Accident ATR 72-212A (ATR 72-600) VH-FVR,
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Date:Thursday 20 February 2014
Type:Silhouette image of generic AT76 model; specific model in this crash may look slightly different    
ATR 72-212A (ATR 72-600)
Owner/operator:Virgin Australia Regional
Registration: VH-FVR
MSN: 1058
Year of manufacture:2012
Total airframe hrs:2005 hours
Engine model:Pratt & Whitney Canada PW127M
Fatalities:Fatalities: 0 / Occupants: 52
Aircraft damage: Substantial, repaired
Location:47 km WSW of Sydney, NSW -   Australia
Phase: En route
Nature:Passenger - Scheduled
Departure airport:Canberra Airport, ACT (CBR/YSCB)
Destination airport:Sydney-Kingsford Smith International Airport, NSW (SYD/YSSY)
Investigating agency: ATSB
Confidence Rating: Accident investigation report completed and information captured
A Virgin Australia Regional ATR 72-600 sustained damage in an in-flight pitch disconnect event near Sydney, Australia.

= Feb 20 accident =
Flight VA657 departed Canberra, Australia at 16:12 local time with the first officer as the pilot flying. A steeper-than-usual climb was carried out to reduce exposure to turbulence. However, other than the expected turbulence during the first 1,500 ft, there was nothing significant during the climb to FL170.
During cruise, the crew conducted a routine brief for the anticipated arrival to runway 16R, which was expected to be standard except for commencement of descent 5 NM (9 km) earlier than normal to compensate for a tailwind. The captain noted the need to be cognizant of managing airspeed during the descent as the anticipated decreasing tailwind would result in a temporary increase in the indicated airspeed.
The first officer commenced descent into Sydney with the autopilot engaged in vertical speed mode and a target airspeed of 235 kt (15 kt less than the maximum operating speed of 250 kt). The descent was reported to have been initially stable and smooth.
On first contact with Sydney Approach the crew were assigned runway 16L. This was different to the expected runway and required the crew to re-brief the approach and change the instrument approach diagrams and navigational aid frequencies.
Passing 8,500 ft above mean sea level (AMSL), the crew noticed a rapid airspeed increase. The first officer reported that the airspeed trend indicator was 'off the chart', indicating a very rapid increase in airspeed. The first officer reduced engine power and used touch control steering to temporarily disconnect the autopilot before manually raising the aircraft's nose to control the speed. The first officer expected that, in combination, the pitch correction and power reduction would be sufficient to arrest the speed trend.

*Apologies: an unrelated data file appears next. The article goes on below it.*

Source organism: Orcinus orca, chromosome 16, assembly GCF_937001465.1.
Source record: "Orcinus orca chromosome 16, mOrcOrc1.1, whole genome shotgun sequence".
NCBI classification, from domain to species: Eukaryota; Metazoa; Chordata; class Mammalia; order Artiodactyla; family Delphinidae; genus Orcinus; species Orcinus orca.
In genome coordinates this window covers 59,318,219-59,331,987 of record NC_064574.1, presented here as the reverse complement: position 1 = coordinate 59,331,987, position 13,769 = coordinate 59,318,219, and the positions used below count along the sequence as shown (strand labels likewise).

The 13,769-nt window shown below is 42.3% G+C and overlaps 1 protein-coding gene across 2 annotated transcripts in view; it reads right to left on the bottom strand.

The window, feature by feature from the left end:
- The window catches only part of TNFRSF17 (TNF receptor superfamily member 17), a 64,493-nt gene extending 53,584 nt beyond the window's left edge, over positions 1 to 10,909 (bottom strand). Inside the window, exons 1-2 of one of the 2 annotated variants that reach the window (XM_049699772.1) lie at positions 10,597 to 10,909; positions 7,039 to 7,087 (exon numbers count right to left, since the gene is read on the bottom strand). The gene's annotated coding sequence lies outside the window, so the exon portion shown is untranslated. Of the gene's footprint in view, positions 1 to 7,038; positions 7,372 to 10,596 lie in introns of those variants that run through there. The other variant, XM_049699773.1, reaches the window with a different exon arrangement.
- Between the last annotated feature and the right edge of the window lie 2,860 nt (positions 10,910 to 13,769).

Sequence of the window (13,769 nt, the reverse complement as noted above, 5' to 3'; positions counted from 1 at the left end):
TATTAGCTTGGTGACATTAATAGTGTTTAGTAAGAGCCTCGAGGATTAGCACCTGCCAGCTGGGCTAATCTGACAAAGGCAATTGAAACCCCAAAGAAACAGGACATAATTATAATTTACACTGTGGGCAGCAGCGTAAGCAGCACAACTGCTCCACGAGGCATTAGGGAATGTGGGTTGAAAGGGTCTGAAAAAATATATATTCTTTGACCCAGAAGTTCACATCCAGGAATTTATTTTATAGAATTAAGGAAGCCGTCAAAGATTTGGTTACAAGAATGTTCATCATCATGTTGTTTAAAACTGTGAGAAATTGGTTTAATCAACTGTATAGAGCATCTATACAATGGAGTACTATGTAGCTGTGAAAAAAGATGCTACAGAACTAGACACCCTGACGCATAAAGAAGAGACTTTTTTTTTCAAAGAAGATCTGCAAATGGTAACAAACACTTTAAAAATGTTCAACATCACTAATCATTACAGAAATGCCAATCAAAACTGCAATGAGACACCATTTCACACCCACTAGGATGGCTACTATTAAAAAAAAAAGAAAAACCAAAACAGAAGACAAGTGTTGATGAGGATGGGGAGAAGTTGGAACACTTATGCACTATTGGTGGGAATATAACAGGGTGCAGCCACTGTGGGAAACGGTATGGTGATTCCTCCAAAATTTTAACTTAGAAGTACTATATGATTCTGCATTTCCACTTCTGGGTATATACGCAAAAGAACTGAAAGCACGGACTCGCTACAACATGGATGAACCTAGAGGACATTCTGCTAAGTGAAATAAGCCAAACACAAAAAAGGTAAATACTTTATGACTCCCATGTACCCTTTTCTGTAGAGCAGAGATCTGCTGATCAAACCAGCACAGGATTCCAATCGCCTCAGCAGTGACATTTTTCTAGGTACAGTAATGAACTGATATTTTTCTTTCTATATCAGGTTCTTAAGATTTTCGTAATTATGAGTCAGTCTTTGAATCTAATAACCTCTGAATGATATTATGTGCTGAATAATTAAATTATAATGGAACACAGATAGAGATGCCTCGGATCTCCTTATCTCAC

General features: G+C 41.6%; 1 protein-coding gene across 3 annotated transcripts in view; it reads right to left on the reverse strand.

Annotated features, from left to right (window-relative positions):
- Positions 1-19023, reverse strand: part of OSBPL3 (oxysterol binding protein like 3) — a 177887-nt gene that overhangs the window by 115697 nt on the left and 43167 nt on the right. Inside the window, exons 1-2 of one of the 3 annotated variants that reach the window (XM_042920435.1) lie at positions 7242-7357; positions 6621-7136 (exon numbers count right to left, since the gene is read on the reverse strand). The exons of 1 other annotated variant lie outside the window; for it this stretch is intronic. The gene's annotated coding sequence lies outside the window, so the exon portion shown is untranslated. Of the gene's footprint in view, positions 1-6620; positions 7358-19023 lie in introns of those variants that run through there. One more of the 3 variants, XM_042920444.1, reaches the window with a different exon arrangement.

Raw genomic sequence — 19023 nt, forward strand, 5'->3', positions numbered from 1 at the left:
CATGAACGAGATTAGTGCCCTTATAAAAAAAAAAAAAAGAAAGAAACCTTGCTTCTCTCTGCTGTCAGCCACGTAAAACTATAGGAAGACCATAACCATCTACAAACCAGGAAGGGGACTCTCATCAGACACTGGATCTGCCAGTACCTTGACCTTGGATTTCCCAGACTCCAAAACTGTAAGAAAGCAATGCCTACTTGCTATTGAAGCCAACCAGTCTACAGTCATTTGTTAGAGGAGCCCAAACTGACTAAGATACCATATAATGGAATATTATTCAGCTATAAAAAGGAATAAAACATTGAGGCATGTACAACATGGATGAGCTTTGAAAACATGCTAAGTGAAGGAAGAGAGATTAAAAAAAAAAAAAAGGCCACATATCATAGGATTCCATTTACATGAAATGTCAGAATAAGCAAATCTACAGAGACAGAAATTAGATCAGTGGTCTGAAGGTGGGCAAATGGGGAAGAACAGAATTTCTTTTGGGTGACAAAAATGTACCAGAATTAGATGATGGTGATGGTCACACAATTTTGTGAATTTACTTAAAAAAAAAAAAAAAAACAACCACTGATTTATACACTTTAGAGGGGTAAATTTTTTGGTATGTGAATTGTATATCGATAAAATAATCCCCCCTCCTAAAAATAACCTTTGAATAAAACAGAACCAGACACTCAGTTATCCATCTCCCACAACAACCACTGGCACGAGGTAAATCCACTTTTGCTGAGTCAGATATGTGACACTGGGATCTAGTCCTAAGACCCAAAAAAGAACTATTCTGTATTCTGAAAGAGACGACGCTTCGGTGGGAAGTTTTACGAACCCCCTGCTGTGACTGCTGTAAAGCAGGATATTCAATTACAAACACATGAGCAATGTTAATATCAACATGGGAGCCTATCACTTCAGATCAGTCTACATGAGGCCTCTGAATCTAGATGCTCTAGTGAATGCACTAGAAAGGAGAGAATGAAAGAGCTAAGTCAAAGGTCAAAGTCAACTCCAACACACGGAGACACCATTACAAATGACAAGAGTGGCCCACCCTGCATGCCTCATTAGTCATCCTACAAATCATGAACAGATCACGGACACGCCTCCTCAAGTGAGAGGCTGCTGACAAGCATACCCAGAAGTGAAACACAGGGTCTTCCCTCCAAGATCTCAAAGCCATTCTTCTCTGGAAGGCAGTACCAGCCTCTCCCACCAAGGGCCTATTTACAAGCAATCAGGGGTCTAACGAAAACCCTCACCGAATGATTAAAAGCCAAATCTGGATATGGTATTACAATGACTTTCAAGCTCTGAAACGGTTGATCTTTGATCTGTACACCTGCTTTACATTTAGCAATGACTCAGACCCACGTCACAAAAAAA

The first officer reported that the aircraft felt 'heavy', as was normal for this aircraft at that speed, requiring two hands on the controls to move from the then -4° pitch angle.
The captain reported being unsure if the first officer's control inputs would be sufficient to avoid exceeding the maximum operating speed limitation, so put one of his hands on the controls and disconnected the autopilot to raise the nose further.
Shortly after, with both flight crew making simultaneous nose up pitch inputs on the controls, the aircraft rapidly pitched up with an associated increase in the g load. The first officer responded by immediately reversing the control input to nose down. Both flight crew noticed that the controls suddenly felt different and 'spongy'. At about the same time, aural and visual cockpit warnings activated. The crew verified that the aircraft was under control at a stable attitude and speed, observing that it was level or in a slight descent at an airspeed of about 230 kt.
One of the cockpit warnings was 'pitch disconnect', indicating that the left and right elevator control systems had uncoupled from each other. This allowed for independent movement of the left and right elevators via the captain's and first officer's control columns respectively.
The crew consulted the pitch disconnect checklist and worked to identify which control column was free and working normally. After determining that both controls were free, it was decided that the captain would be pilot flying for the remainder of the approach and landing at Sydney Airport. The aerodynamic loads generated during the pitch disconnect resulted in serious injury to the senior cabin crew member and significant damage to the aircraft's horizontal stabiliser.

= Inspection =
Two maintenance engineers were tasked to inspect the aircraft after landing. A readout of the aircraft systems computer revealed a maximum vertical load factor of 3.34 g at 16:41 hours. This load factor was abnormally high and prompted one of the engineers to discuss it with the crew, who were surprised about the high value. The crew added ‘associated with moderate turbulence’ to the maintenance log entry. Since this g-value was outside of the acceptable limits for the aircraft weight, the engineer he grounded the aircraft.
The applicable maintenance was determined to be the 'Inspection after flight in turbulence and/or exceeding VMO'.